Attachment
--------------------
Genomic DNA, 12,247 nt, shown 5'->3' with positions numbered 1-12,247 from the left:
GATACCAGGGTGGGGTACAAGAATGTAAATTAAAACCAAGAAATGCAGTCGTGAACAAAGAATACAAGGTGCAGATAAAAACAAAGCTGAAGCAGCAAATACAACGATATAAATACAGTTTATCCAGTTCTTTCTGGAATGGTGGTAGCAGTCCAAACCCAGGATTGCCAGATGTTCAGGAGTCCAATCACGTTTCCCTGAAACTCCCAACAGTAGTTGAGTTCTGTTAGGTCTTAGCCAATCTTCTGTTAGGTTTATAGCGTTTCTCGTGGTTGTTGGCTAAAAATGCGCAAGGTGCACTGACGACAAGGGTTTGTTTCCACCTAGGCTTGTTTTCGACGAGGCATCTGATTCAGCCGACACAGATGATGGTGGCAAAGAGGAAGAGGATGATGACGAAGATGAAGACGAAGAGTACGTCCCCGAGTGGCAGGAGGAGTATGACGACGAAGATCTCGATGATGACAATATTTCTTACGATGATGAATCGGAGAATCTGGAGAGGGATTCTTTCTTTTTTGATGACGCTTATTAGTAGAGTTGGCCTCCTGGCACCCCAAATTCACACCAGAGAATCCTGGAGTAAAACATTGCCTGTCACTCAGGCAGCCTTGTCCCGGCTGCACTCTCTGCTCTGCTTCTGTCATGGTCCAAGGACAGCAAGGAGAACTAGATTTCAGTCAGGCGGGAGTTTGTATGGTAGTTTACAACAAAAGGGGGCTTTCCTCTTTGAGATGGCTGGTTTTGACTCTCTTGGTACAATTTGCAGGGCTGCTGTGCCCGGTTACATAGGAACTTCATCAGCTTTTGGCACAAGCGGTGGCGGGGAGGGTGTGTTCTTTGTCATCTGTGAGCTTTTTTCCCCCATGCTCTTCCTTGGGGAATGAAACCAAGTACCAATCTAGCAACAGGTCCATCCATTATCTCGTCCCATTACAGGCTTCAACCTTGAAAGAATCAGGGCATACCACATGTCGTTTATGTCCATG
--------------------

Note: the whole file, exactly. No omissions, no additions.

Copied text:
Genomic DNA, 12,247 nt, shown 5'->3' with positions numbered 1-12,247 from the left:
GATACCAGGGTGGGGTACAAGAATGTAAATTAAAACCAAGAAATGCAGTCGTGAACAAAGAATACAAGGTGCAGATAAAAACAAAGCTGAAGCAGCAAATACAACGATATAAATACAGTTTATCCAGTTCTTTCTGGAATGGTGGTAGCAGTCCAAACCCAGGATTGCCAGATGTTCAGGAGTCCAATCACGTTTCCCTGAAACTCCCAACAGTAGTTGAGTTCTGTTAGGTCTTAGCCAATCTTCTGTTAGGTTTATAGCGTTTCTCGTGGTTGTTGGCTAAAAATGCGCAAGGTGCACTGACGACAAGGGTTTGTTTCCACCTAGGCTTGTTTTCGACGAGGCATCTGATTCAGCCGACACAGATGATGGTGGCAAAGAGGAAGAGGATGATGACGAAGATGAAGACGAAGAGTACGTCCCCGAGTGGCAGGAGGAGTATGACGACGAAGATCTCGATGATGACAATATTTCTTACGATGATGAATCGGAGAATCTGGAGAGGGATTCTTTCTTTTTTGATGACGCTTATTAGTAGAGTTGGCCTCCTGGCACCCCAAATTCACACCAGAGAATCCTGGAGTAAAACATTGCCTGTCACTCAGGCAGCCTTGTCCCGGCTGCACTCTCTGCTCTGCTTCTGTCATGGTCCAAGGACAGCAAGGAGAACTAGATTTCAGTCAGGCGGGAGTTTGTATGGTAGTTTACAACAAAAGGGGGCTTTCCTCTTTGAGATGGCTGGTTTTGACTCTCTTGGTACAATTTGCAGGGCTGCTGTGCCCGGTTACATAGGAACTTCATCAGCTTTTGGCACAAGCGGTGGCGGGGAGGGTGTGTTCTTTGTCATCTGTGAGCTTTTTTCCCCCATGCTCTTCCTTGGGGAATGAAACCAAGTACCAATCTAGCAACAGGTCCATCCATTATCTCGTCCCATTACAGGCTTCAACCTTGAAAGAATCAGGGCATACCACATGTCGTTTATGTCCATG